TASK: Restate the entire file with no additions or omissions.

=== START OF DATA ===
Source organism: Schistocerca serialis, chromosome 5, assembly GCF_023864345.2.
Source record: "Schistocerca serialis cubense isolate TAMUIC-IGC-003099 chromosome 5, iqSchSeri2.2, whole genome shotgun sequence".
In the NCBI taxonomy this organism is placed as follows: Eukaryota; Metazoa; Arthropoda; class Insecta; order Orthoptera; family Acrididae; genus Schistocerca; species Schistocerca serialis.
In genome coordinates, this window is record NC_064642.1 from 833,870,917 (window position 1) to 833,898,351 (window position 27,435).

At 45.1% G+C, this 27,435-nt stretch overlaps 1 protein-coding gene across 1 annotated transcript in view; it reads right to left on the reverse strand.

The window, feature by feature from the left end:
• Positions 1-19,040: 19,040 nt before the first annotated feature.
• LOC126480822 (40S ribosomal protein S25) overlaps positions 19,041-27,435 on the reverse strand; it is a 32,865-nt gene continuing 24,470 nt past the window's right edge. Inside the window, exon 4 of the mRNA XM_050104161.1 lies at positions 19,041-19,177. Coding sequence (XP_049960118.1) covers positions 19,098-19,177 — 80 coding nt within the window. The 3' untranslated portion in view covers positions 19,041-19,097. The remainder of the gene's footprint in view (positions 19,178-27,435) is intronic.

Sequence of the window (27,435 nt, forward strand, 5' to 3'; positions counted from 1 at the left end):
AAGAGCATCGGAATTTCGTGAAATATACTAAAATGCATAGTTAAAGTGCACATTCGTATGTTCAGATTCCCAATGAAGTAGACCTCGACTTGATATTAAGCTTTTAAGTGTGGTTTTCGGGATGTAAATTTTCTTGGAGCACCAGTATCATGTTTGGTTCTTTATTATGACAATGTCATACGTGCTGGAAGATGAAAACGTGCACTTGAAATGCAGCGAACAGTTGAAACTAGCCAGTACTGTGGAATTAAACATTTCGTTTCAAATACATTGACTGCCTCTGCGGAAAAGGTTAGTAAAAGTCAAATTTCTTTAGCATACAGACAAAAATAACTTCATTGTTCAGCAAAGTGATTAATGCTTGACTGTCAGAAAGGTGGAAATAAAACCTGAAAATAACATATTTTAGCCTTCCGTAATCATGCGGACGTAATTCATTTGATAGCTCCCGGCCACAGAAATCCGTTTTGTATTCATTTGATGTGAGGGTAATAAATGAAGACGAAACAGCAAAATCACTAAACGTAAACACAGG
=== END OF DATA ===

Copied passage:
Source organism: Schistocerca serialis, chromosome 5, assembly GCF_023864345.2.
Source record: "Schistocerca serialis cubense isolate TAMUIC-IGC-003099 chromosome 5, iqSchSeri2.2, whole genome shotgun sequence".
In the NCBI taxonomy this organism is placed as follows: Eukaryota; Metazoa; Arthropoda; class Insecta; order Orthoptera; family Acrididae; genus Schistocerca; species Schistocerca serialis.
In genome coordinates, this window is record NC_064642.1 from 833,870,917 (window position 1) to 833,898,351 (window position 27,435).

At 45.1% G+C, this 27,435-nt stretch overlaps 1 protein-coding gene across 1 annotated transcript in view; it reads right to left on the reverse strand.

The window, feature by feature from the left end:
• Positions 1-19,040: 19,040 nt before the first annotated feature.
• LOC126480822 (40S ribosomal protein S25) overlaps positions 19,041-27,435 on the reverse strand; it is a 32,865-nt gene continuing 24,470 nt past the window's right edge. Inside the window, exon 4 of the mRNA XM_050104161.1 lies at positions 19,041-19,177. Coding sequence (XP_049960118.1) covers positions 19,098-19,177 — 80 coding nt within the window. The 3' untranslated portion in view covers positions 19,041-19,097. The remainder of the gene's footprint in view (positions 19,178-27,435) is intronic.

Sequence of the window (27,435 nt, forward strand, 5' to 3'; positions counted from 1 at the left end):
AAGAGCATCGGAATTTCGTGAAATATACTAAAATGCATAGTTAAAGTGCACATTCGTATGTTCAGATTCCCAATGAAGTAGACCTCGACTTGATATTAAGCTTTTAAGTGTGGTTTTCGGGATGTAAATTTTCTTGGAGCACCAGTATCATGTTTGGTTCTTTATTATGACAATGTCATACGTGCTGGAAGATGAAAACGTGCACTTGAAATGCAGCGAACAGTTGAAACTAGCCAGTACTGTGGAATTAAACATTTCGTTTCAAATACATTGACTGCCTCTGCGGAAAAGGTTAGTAAAAGTCAAATTTCTTTAGCATACAGACAAAAATAACTTCATTGTTCAGCAAAGTGATTAATGCTTGACTGTCAGAAAGGTGGAAATAAAACCTGAAAATAACATATTTTAGCCTTCCGTAATCATGCGGACGTAATTCATTTGATAGCTCCCGGCCACAGAAATCCGTTTTGTATTCATTTGATGTGAGGGTAATAAATGAAGACGAAACAGCAAAATCACTAAACGTAAACACAGG